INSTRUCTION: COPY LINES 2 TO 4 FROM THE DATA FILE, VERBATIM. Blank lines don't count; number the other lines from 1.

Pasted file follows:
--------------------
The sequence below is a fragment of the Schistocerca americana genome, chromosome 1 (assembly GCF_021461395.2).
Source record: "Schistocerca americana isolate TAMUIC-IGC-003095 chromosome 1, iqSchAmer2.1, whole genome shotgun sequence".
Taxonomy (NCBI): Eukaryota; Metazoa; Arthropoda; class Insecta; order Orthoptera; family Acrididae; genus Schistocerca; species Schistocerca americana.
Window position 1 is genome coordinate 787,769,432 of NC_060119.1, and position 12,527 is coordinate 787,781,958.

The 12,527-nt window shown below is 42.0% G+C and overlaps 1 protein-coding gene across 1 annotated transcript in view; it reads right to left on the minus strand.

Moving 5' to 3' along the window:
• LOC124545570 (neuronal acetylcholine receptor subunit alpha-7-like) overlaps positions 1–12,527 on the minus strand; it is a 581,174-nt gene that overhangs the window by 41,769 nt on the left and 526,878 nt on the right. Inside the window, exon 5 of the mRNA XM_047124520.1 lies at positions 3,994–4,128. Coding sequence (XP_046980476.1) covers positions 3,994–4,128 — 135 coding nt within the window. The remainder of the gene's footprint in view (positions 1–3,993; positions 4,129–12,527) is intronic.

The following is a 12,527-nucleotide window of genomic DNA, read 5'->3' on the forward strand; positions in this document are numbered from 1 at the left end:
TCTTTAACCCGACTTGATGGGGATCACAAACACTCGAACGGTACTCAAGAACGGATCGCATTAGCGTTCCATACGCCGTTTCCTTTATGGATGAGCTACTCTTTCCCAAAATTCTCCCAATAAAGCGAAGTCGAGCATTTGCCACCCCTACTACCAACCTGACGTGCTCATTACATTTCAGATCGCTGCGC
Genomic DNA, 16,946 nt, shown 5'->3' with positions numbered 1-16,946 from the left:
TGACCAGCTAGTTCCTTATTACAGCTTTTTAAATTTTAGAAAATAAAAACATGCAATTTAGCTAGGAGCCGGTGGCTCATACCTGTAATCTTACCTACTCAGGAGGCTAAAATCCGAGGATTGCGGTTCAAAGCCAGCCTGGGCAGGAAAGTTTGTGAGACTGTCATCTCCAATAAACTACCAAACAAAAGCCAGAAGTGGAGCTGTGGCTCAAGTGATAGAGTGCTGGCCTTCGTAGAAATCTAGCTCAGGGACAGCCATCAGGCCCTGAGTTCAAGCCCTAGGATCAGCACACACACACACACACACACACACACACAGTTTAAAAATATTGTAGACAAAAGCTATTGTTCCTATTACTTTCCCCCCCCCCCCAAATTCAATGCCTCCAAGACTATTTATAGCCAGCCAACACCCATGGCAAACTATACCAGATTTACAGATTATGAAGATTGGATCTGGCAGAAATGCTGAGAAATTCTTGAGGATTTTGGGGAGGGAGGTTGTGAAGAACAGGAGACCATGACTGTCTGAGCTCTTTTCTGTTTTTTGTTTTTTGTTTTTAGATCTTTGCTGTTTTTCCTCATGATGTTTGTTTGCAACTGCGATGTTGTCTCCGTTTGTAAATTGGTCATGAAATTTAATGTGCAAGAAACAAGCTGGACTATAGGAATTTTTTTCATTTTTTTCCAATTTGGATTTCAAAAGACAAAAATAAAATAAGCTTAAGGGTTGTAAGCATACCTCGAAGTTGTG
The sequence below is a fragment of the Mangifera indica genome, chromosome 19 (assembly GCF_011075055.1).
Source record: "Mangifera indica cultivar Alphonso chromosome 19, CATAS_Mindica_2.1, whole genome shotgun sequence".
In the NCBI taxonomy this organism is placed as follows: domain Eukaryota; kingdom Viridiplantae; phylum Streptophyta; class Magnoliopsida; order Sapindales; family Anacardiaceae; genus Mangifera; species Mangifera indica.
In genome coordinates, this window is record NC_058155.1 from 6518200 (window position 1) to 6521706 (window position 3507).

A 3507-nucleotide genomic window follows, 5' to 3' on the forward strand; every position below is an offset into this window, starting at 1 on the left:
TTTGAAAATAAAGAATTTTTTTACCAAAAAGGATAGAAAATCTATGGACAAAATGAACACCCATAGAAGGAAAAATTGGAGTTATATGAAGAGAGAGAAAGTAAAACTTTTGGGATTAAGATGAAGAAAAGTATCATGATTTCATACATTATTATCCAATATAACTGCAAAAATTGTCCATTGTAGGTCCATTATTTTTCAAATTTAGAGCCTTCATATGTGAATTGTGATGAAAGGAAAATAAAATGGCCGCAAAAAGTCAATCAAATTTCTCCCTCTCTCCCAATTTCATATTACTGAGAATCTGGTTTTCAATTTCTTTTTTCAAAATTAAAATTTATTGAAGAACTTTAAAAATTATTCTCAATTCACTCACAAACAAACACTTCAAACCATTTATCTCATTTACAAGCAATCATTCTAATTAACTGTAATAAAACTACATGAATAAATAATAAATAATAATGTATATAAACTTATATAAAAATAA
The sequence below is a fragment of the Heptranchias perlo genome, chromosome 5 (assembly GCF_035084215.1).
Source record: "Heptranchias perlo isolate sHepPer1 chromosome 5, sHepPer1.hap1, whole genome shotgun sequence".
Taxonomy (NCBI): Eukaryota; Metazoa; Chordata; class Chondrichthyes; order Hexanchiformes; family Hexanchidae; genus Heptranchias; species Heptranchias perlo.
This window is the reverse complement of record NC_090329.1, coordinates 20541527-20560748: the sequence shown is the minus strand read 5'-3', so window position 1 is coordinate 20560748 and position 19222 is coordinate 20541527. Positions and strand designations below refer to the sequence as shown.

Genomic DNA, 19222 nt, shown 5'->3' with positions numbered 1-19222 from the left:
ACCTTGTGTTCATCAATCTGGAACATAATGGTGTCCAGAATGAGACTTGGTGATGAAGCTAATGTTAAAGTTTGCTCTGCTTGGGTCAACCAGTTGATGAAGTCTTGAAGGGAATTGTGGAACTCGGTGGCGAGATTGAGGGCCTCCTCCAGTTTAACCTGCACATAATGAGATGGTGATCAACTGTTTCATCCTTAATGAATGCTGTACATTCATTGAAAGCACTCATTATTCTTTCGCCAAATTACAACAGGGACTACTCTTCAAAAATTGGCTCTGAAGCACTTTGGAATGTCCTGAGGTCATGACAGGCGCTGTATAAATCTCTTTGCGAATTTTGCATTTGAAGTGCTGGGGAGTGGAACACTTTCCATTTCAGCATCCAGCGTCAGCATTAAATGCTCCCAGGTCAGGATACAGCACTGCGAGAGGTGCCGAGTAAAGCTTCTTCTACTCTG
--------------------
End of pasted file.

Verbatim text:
Source record: "Schistocerca americana isolate TAMUIC-IGC-003095 chromosome 1, iqSchAmer2.1, whole genome shotgun sequence".
Taxonomy (NCBI): Eukaryota; Metazoa; Arthropoda; class Insecta; order Orthoptera; family Acrididae; genus Schistocerca; species Schistocerca americana.
Window position 1 is genome coordinate 787,769,432 of NC_060119.1, and position 12,527 is coordinate 787,781,958.